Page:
US Federal Reserve
US Federal Reserve headquarters in Washington DC Reuters

The default risk of US bonds has declined by half in four months, coming down to near Germany's level, as the US outperformed the European country in terms of economic growth and framed policies to avoid the threat of default.

The cost to protect US debt against non-payment was 26.5 basis points as of now, falling from 46 basis points in October, Bloomberg reported. Meanwhile, the cost for Germany stands at 25 basis points.

Earlier, the US government suspended its debt limit until March 2015, avoiding another political deadlock after earlier disputes over borrowing limits forced a government shutdown and threatened a default.

US swaps contracts used to bet on a borrower's creditworthiness, climbed to 64 basis points in July 2011 due to a deadlock in Congress that raised default risk. In August 2011, credit rating agency Standard & Poor's stripped the US of its top AAA debt rating.

In addition, the country's recent economic recovery has boosted investors' morale. The US Treasury plans to sell $109bn (€79.3bn, £65.5bn) of notes this week.

Boosting the world's largest economy's credit profile, the US fiscal deficit narrowed to 3.3% of the gross domestic product (GDP) in 2013 from 10% in 2009. Germany had a fiscal surplus equivalent to 0.1% of GDP at the end of 2012.

The US economy is expected to grow 2.9% in 2014, compared to Germany's 1.7% growth, according to a Bloomberg survey of economists.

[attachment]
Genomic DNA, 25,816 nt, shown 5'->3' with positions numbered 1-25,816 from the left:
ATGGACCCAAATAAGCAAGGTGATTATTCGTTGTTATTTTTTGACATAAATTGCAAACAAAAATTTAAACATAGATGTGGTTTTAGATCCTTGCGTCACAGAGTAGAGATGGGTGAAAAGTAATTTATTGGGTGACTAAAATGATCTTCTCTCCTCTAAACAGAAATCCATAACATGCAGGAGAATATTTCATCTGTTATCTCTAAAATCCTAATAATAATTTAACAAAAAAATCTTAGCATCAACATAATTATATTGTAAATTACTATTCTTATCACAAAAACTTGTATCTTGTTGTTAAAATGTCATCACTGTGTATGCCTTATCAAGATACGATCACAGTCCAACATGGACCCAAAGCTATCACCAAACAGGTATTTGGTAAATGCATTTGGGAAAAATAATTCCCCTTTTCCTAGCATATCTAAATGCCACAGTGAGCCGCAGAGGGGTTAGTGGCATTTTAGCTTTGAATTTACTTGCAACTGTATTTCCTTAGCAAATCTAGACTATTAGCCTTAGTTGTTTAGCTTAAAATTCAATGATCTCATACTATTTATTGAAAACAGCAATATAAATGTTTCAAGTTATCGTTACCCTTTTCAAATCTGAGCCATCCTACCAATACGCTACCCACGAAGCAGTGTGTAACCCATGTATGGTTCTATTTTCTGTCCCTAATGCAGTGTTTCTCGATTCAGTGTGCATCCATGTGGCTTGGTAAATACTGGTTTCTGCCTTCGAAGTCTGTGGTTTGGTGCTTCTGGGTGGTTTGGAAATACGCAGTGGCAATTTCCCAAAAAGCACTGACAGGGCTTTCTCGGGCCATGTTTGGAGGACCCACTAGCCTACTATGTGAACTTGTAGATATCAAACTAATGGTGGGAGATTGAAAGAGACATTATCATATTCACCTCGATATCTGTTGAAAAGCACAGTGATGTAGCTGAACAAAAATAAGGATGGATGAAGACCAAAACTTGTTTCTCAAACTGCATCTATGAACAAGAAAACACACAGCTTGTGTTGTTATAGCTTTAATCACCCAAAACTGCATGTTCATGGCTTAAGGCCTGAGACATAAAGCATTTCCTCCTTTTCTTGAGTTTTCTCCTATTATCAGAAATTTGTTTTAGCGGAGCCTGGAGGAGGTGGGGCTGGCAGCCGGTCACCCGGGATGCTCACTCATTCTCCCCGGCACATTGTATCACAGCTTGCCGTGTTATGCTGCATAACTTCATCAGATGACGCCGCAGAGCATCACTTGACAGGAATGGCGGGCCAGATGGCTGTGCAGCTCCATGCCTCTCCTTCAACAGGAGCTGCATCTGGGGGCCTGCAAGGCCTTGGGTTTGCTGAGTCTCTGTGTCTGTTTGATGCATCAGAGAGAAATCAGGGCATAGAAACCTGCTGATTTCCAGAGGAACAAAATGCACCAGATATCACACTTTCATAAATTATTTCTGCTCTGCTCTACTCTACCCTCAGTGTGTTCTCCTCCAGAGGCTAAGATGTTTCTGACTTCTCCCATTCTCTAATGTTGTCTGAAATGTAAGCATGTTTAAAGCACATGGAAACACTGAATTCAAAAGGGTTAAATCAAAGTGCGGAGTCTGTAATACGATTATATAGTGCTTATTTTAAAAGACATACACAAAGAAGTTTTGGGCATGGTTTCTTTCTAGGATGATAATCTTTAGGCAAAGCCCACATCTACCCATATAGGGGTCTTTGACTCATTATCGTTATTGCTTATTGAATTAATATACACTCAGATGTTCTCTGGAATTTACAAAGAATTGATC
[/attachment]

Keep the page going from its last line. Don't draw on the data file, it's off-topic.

Different Growth Policies

The US Federal Reserve is scaling back its massive stimulus in line with the recovery in the economy. It reduced its bond-buying program by $10bn a month in January and February, with purchases currently at $65 billion.

Meanwhile, the eurozone is planning to add to stimulus, according to European Central Bank President Mario Draghi.

China Holdings

According to China's People's Daily Online, China remains the largest foreign US creditor with $1.27tn in US government debt as of the end 2013.

A sudden withdrawal in demand from China could result in default risk for the US.

In December 2013, China offloaded $47.8bn of its holdings of US Treasury bonds, according to the Treasury Department.

However, analysts think China's reduction in December was primarily because of the Fed's tapering, which led to a fall in bond value. In addition, some short-term bonds matured in December.

Despite all concerns related to the tapering, "US debt is still cheaper than other financial assets and it is still a relatively stable and secure financial instrument for China", according to the People's Daily.